A Barr-Francisco lineup would certainly be far more favorable to President Trump than a Sessions-Rosenstein one ever was, but let’s keep clear on the big picture. Firing Mueller, regardless of how such a firing would come about, will not cause his investigation to dissolve. First, it’s a pretty well-established concept in the American legal system that investigations and prosecutions are not personal to the investigators and prosecutors who handle them. For example, if a local detective were to die during a homicide investigation, the file would land on someone else’s desk – but the investigation wouldn’t shut down.

More importantly, however, Mueller himself would likely have his own legal recourse in the event he’s fired. Mueller could theoretically sue in federal court if he is terminated and believes the dismissal runs afoul of the special counsel regulations.

The letter appointing Mueller authorizes him to investigate “any links and/or coordination between the Russian government and individuals associated with the campaign of President Donald Trump,” as well as other matters that “may arise directly from the investigation.” It is entirely possible that a federal court would rule that firing Mueller before his work is completed and without Congress’ approval is utterly illegal, and that the court would direct Mueller to continue his investigation and potential prosecution. If there’s one thing courts never like, it’s the thwarting of statutory intent.

Former Acting Solicitor General and drafter of theispecial counsel regs Neal Katyal wrote for The Washington Post about the ideals underlying the drafting of the DOJ regulations.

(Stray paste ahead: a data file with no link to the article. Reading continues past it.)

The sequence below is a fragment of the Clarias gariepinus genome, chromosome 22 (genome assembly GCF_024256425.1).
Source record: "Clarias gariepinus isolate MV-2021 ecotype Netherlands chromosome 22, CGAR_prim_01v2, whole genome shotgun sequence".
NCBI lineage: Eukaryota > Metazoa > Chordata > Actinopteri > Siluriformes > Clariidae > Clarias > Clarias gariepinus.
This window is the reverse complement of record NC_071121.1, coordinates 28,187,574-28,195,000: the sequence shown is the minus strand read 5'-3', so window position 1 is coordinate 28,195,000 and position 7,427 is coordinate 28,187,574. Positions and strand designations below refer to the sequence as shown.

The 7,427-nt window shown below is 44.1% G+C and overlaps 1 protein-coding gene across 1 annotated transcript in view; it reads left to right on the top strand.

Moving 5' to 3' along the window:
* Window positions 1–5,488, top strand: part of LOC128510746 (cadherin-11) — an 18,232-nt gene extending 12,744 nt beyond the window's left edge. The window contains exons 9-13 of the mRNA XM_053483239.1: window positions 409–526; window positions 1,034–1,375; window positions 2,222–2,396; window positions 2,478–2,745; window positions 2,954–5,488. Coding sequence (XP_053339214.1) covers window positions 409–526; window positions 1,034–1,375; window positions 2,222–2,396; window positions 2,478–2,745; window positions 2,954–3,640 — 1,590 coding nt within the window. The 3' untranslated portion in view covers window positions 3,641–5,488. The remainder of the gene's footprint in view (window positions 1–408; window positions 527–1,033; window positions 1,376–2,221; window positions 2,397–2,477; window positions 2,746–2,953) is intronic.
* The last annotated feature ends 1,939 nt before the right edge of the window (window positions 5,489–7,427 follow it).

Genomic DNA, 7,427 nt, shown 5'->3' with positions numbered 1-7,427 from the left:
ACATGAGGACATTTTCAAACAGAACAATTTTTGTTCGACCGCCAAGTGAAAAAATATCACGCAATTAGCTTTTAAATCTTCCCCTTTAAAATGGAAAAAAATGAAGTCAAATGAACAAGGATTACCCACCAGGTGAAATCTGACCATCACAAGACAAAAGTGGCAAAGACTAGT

“We particularly feared the ‘death by a thousand cuts’ strategy, whereby a president or his attorney general would take the subtle approach of starving a prosecutor of resources or permissions. Those denials would fly under the radar, and no one denial would necessarily be significant, but collectively they would amount to massive interference. We therefore forced the attorney general’s hand: The regulations say that if he is going to interfere with a special counsel, it must be reported to Congress.”

Katyal’s take on the new situation over at DOJ? He’s not impressed.

The timing of Rosenstein’s departure may be motivated by his confidence that Mueller’s momentum is strong enough to withstand the change:

Or perhaps, as some opine, by a simple desire to jump ship before things get any worse:

We’ll be watching what’s next for Rod Rosenstein.

[Image via Getty Images/Chip-Somodevilla]

This is an opinion piece. The views expressed in this article are those of just the author.

Elura is a columnist and trial analyst for Law & Crime. Elura is also a former civil prosecutor for NYC's Administration for Children's Services, the CEO of Lawyer Up, and the author of How To Talk To Your Lawyer and the Legalese-to-English series. She is a frequent media contributor, and is Of Counsel to Smedley & Lis, in Woodbury, New Jersey. Follow Elura on Twitter @elurananos